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Plant has sex with itself, study finds

June 21, 2006
Courtesy Nature
and World Science staff

Many plants can fertilize themselves, but biologists in China say they’ve found one that takes things a step further. 

The orchid Holcoglossum amesianum, which tends to bloom in windless drought conditions, defies gravity to twist the male part of its flower into the female one for fertilization, the researchers say.

The orchid H. amesianum. (Courtesy LaiQiang Huang)

Flowers contain structures required for sexual reproduction. The male part, called the stamen, is capped by the anther, which bears pollen. The female part, called the pistil, includes the stigma, a sticky surface that catches pollen.

Self-pollinating plants often use sticky fluids or other methods to ensure the pollen reaches the egg. But fertilization in H. amesianum takes place without this help, the scientists found.

They studied more than 1,900 flowers of the species, which grows on tree trunks in China’s Yunnan province and flowers during the dry, windless months of February to April.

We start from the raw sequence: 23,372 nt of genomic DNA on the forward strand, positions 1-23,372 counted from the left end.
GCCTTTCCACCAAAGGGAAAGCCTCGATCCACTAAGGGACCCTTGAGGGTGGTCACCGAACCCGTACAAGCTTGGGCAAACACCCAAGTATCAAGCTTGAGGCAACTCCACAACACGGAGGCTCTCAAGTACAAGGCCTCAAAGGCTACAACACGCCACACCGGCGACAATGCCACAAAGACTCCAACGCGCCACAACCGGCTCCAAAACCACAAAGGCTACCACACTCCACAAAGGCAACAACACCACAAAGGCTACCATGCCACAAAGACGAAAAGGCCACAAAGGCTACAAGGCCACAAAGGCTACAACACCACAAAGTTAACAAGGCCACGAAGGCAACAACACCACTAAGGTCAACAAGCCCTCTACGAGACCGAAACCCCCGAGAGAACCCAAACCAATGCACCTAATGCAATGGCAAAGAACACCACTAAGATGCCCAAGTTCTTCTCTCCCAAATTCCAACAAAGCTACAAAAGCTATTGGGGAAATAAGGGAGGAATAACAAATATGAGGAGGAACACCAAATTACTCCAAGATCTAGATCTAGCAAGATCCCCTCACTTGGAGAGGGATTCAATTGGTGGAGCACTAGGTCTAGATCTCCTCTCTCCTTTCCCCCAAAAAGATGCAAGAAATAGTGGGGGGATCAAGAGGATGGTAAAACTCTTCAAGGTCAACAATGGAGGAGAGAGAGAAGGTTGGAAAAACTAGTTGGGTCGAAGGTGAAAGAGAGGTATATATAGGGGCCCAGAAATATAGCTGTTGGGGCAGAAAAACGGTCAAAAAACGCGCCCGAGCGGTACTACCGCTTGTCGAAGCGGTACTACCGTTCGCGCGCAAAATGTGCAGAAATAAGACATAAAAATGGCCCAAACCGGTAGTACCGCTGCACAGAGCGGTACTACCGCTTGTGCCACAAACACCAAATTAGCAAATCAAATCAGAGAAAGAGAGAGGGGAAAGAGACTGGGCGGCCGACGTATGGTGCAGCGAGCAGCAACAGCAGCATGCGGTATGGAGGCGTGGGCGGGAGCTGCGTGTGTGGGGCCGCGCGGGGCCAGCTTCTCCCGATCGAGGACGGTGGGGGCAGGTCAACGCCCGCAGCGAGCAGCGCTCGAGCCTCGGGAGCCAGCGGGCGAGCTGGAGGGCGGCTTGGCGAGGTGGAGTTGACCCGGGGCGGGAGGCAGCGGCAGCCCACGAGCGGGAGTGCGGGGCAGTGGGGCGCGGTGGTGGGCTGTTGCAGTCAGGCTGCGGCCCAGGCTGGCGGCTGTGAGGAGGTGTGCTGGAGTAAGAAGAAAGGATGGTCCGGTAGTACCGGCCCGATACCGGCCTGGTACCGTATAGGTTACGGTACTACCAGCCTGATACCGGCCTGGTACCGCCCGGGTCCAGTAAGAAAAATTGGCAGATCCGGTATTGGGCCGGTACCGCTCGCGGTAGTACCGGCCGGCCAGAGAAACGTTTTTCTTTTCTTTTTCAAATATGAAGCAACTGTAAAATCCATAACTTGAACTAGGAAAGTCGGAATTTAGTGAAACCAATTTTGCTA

The flowers produce no scent or nectar. The researchers said they found no cases of pollination by an insect or wind, common among other flowers. 

Instead, the anther uncovers itself and rotates into a suitable position to insert into the stigma cavity, where fertilization takes place, they reported. Such is the exclusivity of the sexual relationship, they added, that flowers do not even transfer pollen to other flowers on the same plant.

The study, by LaiQiang Huang of Tsinghua University Graduate School in Shenzhen, China, and colleagues, appears in the June 22 issue of the research journal Nature.

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